New Delhi: Air India announced a nonstop flight from New Delhi to San Francisco which would start from December 2, the only link between India and the west coast of America. AI made the announcement when Prime Minister Narendra Modi was in Silicon Valley. The news was planned to be announced during PM Modi’s visit to the west coast.
Air India in a statement said, “San Francisco will become Air India’s fourth destination in the United States. Air India operates daily non-stop flights to New York (JFK), Newark (EWR) and Chicago (ORD).”
The new flight will make travel seamless for the large Indian community in the valley.
“Passengers from seven cities, all IT hubs, in India i.e Bengaluru, Mumbai, Chennai, Hyderabad, Kochi, Ahmedabad and Pune will have seamless connections to the flight from Delhi. Likewise, the return flight from San Francisco will provide onward connections to nine cities i.e. Bengaluru, Mumbai, Chennai, Kolkata, Hyderabad, Kochi, Ahmedabad, Pune and Bhubaneswar,” AI said.
The flight will operate for three days a week- Wednesday, Friday, Sunday. It will have a convenient early morning departure and arrival. The flight will offer a 3-cabin configuration, with 8 seats in First Class, 35 seats in Business Class and 195 seats in Economy Class.
An increasing number of robots are being created and designed to work side by side with humans, in a human environment. That means robots have to be structured like a person, because some of them have to walk and sit like a person. Some robots are even being designed to look human.
But seeing an android, a robot that looks human, can make some people uneasy. That growing unsettling feeling or phenomenon as robots begin to look more like human beings is called the “uncanny valley.”
Even researchers who work on robots are not immune to it.
“I know how they work. I know they’re just machines, but something about something that looks like a person but doesn’t quite move like a person is disturbing,” said Jonathan Gratch, director for virtual human research at the University of Southern California’s (USC) Institute for Creative Technologies.
Gratch, who is a research professor of computer science and psychology, studies human-computer interaction.
He said there are many thoughts behind why the uncanny valley exists. One explanation is that it’s biological. People are hardwired to recognize when something seems wrong.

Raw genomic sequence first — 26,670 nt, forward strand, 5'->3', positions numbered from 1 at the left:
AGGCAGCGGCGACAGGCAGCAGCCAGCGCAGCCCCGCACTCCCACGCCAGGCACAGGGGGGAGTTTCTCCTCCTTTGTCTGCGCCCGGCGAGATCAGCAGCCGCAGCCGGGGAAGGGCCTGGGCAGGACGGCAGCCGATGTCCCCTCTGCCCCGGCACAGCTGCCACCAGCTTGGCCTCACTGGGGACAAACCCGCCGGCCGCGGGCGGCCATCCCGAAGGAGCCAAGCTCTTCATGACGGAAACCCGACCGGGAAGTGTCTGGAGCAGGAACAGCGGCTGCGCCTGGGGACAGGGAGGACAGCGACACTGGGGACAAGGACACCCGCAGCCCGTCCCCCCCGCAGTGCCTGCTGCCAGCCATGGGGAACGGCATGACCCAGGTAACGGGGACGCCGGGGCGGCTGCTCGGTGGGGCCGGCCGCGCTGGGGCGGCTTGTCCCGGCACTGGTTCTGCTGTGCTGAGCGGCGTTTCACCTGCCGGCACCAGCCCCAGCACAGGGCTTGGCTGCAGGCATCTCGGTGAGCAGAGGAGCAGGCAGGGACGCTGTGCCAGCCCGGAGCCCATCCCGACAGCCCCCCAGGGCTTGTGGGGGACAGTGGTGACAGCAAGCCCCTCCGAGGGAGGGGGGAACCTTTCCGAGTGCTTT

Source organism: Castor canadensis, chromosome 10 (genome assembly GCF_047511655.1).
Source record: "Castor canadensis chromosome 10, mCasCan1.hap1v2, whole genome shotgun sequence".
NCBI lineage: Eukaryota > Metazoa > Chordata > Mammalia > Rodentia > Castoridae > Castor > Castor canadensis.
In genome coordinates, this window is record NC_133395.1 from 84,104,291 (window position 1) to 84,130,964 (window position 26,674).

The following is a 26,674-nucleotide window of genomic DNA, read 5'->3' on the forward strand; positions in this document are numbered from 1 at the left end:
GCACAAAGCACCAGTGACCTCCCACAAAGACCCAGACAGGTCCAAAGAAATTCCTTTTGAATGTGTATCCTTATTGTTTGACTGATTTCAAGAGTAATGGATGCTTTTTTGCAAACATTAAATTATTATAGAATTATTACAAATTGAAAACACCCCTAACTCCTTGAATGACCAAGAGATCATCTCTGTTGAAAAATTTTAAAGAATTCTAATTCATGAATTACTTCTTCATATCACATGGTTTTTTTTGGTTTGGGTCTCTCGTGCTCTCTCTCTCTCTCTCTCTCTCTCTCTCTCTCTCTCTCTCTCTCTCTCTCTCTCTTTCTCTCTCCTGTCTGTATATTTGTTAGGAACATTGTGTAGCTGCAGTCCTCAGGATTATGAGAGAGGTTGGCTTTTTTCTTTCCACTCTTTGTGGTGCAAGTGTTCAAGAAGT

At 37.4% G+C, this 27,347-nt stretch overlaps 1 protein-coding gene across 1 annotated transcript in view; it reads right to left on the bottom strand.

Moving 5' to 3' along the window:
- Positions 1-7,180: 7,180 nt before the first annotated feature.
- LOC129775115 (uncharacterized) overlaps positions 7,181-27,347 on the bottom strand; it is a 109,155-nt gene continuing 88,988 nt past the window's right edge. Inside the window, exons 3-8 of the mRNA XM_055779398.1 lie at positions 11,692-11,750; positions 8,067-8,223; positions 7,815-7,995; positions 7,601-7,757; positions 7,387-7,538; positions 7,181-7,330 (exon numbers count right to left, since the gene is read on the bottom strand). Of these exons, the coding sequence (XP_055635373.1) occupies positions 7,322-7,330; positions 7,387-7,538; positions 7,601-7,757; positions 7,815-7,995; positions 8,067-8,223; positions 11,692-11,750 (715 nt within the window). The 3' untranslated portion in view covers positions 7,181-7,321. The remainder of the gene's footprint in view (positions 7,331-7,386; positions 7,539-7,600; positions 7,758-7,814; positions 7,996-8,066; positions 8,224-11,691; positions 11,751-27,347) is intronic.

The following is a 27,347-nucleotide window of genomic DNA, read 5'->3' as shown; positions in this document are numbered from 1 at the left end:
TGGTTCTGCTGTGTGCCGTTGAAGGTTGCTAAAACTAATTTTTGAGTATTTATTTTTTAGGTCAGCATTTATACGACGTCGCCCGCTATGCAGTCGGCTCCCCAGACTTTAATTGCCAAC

“In my research, I study emotion and how we use emotional cues to read each other’s minds, and I think a lot of the issue for me is if you try to make something very realistic, then you start trying to read all this information into what it’s portraying, and it is not the right information. So, it just communicates something is off. Something is wrong with this interaction,” Gratch said.
Another theory is that a robot that looks too human threatens what it means to be human.
“Initially, humans were seen as the only intelligent entity. And now, we know more and more that animals can do many of the things that we do, build tools. We know machines are starting to become intelligent. We hold on to the fact that we’re emotional, but now these machines are starting to be emotional as well, which is perhaps a threat. So, where does that lead people?” Gratch explained.
A person’s religious beliefs and culture may also play into how an android is perceived, he suggested.
“In the Western tradition, coming from Christianity, humans are unique, perhaps uniquely possessing a soul. Whereas in Japanese Shinto culture, souls live everywhere, in rocks and machines,” Gratch said.
John Rebula is a postdoctoral fellow at USC and is working on making a humanoid robot walk like a person by being more coordinated and balanced. Applications include the ability to walk up a flight of stairs and sit in a chair made for a person. He said the robot’s face is not necessary and is clearly cosmetic.
“We really do think of these as research machines that we’re ripping apart and putting back together, ripping apart and putting back together. And so, it’s very easy for us to leave off the cosmetic bits,” Rebula said.
His robot does have cartoon-like eyes, ears and a nose. It could be considered cute. However, if it looked more human, Rebula said he would not necessarily want to be in the lab with it all the time.
“We have lots of late nights in labs. You start yelling at the robot a little bit as it is — ‘Oh, why aren’t you working?’ I don’t necessarily, myself, need that extra layer of weird,” Rebula said.